Agitated depression: a valid depression subtype?
ABSTRACT The diagnostic validity of agitated depression (AD, a major depressive episode (MDE) with psychomotor agitation) is unclear. It is not classified in DSM-IV and ICD-10 classification of mental and behavioural disorder (ICD-10). Some data support its subtyping. This study aims to test the subtyping of AD.
Consecutive 245 bipolar-II (BP-II) and 189 major depressive disorder (MDD) non-tertiary-care MDE outpatients were interviewed (off psychoactive drugs) with Structured Clinical Interview for DSM-IV Axis I Disorders--Clinician Version (SCID-CV), Hypomania Interview Guide (HIGH-C), and Family History Screen. Intra-MDE hypomanic symptoms were systematically assessed. AD was defined as an MDE with psychomotor agitation. Mixed AD was defined as an MDE with four or more hypomanic symptoms (including agitation).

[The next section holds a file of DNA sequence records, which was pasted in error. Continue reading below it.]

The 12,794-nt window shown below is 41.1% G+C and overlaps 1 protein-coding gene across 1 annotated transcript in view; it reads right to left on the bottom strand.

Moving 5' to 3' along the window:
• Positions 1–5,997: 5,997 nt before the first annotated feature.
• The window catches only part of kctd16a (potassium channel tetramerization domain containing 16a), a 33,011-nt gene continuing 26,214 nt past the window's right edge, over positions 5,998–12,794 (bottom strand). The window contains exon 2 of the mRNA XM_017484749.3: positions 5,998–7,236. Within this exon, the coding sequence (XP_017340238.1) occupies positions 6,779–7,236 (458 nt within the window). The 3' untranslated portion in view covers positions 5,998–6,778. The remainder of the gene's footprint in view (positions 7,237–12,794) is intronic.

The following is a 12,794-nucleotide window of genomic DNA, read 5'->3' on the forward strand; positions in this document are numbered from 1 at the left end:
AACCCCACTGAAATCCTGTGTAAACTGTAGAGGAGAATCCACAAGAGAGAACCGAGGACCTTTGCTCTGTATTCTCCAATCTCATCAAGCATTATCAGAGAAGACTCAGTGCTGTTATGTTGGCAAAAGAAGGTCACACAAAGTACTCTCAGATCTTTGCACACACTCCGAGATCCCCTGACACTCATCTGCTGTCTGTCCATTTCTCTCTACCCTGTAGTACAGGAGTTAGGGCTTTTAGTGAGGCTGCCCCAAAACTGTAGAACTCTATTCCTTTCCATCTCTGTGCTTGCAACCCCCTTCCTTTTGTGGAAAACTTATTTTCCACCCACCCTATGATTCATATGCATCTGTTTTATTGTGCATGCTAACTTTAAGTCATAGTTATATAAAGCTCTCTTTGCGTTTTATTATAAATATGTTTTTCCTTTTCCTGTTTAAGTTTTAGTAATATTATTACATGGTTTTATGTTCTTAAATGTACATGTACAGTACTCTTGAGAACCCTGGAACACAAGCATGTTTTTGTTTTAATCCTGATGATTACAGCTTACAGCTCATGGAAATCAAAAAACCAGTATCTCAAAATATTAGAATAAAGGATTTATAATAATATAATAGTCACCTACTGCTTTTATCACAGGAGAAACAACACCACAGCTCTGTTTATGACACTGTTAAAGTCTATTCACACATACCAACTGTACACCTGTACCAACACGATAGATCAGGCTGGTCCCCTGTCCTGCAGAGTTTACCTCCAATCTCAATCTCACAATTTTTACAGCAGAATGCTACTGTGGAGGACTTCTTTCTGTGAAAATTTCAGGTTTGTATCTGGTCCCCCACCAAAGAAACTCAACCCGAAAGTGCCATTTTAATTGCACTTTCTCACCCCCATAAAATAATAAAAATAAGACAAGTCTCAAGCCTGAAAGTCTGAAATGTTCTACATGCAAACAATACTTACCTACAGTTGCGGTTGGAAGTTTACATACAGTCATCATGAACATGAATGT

AD was present in 34.7% of patients. AD was mixed in 70.1% of AD patients. AD, vs. non-AD, had significantly (at alpha = 0.05) lower age at onset, more BP-II, females, atypical depressions, bipolar-I (BP-I) and BP-II family history, and was more mixed; racing/crowded thoughts, irritability, more talkativeness, and risky behaviour were significantly more common. Mixed AD, vs. non-AD, had significantly (at alpha = 0.01) lower age at onset, more intra-MDE hypomanic symptoms, BP-II, females, atypical depressions, BP-II family history, and specific hypomanic symptoms (distractibility, racing thoughts, irritable mood, more talkativeness, risky activities). Mixed AD, vs. non-mixed AD, had significantly more intra-MDE hypomanic symptoms (by definition), more recurrences, and more specific hypomanic symptoms (by definition). Non-mixed AD, vs. non-AD, had significantly more intra-MDE hypomanic symptoms and more talkativeness.
AD was common in non-tertiary-care depression outpatients, supporting its diagnostic utility. AD and many bipolar diagnostic validators were associated, supporting its link with the bipolar spectrum. Mixed AD, but not non-mixed AD, had differences vs. non-AD similar to those of AD, suggesting that psychomotor agitation by itself may not be enough to identify AD as a subtype. Findings seem to support the subtyping of mixed AD. This subtyping may have important treatment impact, as antidepressants alone might increase agitation.